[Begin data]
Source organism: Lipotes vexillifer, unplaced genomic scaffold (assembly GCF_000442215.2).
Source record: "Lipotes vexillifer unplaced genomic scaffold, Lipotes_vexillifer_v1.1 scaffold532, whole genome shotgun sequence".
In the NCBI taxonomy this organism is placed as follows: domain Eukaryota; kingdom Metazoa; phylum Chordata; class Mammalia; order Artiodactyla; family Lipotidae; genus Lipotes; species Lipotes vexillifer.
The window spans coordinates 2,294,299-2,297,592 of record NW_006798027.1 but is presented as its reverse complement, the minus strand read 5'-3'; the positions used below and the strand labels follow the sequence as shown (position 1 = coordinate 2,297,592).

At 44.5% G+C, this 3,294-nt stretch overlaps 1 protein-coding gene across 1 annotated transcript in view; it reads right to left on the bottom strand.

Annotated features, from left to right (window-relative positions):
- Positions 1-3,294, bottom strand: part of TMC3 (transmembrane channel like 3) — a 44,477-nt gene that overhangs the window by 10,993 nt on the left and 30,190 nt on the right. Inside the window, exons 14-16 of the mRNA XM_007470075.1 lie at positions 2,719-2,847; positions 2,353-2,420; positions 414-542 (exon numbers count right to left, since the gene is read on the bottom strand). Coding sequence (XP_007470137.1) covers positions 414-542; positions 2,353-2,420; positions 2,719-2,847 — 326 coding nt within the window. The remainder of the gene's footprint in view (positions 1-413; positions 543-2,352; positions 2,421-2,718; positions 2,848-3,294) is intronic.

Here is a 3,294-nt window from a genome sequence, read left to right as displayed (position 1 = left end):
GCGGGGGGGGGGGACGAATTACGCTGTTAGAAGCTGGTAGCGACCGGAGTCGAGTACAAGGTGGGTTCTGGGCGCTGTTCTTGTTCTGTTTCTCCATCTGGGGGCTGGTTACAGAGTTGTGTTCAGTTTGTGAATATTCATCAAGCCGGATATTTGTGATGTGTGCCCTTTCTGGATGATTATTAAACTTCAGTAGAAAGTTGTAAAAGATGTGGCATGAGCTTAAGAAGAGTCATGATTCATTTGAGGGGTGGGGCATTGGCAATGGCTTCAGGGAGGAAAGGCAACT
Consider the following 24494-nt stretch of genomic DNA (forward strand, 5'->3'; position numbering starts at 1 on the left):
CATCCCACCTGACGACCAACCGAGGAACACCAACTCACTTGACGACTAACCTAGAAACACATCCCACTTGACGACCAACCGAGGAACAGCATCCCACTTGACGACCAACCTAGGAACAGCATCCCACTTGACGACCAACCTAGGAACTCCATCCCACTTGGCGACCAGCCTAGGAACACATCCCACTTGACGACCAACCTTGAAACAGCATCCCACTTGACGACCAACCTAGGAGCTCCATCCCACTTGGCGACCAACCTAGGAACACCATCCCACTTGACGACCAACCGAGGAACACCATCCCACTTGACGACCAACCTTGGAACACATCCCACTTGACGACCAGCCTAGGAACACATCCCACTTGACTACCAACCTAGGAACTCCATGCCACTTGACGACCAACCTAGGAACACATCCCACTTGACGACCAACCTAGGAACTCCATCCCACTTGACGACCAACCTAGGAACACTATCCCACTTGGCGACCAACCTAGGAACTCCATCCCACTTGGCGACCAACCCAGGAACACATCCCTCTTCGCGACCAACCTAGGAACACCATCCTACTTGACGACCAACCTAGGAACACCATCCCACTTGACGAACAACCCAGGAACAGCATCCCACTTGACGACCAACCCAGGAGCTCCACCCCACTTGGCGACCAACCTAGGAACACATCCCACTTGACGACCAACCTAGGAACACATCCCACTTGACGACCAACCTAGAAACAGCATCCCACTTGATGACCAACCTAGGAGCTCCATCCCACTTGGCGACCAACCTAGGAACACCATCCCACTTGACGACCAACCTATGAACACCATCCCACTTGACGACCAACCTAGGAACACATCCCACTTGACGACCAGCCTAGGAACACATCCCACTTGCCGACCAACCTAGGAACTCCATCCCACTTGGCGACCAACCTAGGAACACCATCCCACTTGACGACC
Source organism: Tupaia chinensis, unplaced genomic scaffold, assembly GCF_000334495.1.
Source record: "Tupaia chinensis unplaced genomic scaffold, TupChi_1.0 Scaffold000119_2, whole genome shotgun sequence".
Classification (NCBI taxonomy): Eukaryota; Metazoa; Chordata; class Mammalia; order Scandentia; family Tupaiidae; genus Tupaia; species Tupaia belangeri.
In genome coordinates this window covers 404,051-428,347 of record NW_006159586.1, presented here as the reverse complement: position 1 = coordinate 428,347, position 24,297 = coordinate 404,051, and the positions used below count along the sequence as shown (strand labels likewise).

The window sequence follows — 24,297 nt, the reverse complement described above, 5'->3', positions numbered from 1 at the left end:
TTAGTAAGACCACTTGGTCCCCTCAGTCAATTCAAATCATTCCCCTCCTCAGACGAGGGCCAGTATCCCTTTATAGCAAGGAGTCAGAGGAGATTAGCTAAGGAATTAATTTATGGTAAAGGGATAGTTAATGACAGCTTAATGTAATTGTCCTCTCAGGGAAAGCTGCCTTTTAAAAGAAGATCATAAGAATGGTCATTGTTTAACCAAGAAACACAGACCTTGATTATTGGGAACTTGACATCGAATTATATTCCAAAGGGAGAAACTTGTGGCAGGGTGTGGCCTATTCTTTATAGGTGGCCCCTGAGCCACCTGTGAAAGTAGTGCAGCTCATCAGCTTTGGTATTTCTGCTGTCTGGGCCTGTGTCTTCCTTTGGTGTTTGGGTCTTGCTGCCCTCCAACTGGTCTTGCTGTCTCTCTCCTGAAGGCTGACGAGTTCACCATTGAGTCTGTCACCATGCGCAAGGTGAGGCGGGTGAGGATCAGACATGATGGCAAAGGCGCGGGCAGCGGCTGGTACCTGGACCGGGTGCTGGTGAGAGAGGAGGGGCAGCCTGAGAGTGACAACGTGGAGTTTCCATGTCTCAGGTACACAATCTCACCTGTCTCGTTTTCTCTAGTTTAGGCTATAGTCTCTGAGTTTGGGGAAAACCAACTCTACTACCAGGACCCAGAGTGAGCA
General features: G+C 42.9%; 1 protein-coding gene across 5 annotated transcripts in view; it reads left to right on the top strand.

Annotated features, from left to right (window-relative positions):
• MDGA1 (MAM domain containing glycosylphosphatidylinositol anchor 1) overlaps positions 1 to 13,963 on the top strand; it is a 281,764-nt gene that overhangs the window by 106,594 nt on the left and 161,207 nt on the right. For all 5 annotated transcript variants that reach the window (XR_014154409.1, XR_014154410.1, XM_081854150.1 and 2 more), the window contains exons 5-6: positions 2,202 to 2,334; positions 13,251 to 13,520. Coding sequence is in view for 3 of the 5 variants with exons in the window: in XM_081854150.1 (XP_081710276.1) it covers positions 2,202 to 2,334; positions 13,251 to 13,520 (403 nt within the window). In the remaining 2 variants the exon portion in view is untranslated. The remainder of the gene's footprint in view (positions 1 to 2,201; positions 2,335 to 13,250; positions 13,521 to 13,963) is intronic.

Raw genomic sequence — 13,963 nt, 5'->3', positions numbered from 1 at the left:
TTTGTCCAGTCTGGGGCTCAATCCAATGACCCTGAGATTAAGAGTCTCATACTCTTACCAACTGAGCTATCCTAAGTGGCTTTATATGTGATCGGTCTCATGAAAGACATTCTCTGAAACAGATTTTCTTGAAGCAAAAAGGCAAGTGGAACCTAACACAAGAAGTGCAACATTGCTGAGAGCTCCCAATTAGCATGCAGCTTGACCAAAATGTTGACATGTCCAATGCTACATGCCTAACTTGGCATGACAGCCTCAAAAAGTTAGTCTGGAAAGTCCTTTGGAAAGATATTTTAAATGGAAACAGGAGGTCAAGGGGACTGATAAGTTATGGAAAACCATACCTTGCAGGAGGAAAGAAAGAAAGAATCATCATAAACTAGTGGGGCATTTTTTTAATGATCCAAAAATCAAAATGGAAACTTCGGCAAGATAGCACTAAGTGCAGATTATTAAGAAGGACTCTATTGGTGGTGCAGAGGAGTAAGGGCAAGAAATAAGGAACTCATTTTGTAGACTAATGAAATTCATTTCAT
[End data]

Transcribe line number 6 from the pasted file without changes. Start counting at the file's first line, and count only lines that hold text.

Annotated features, from left to right (window-relative positions):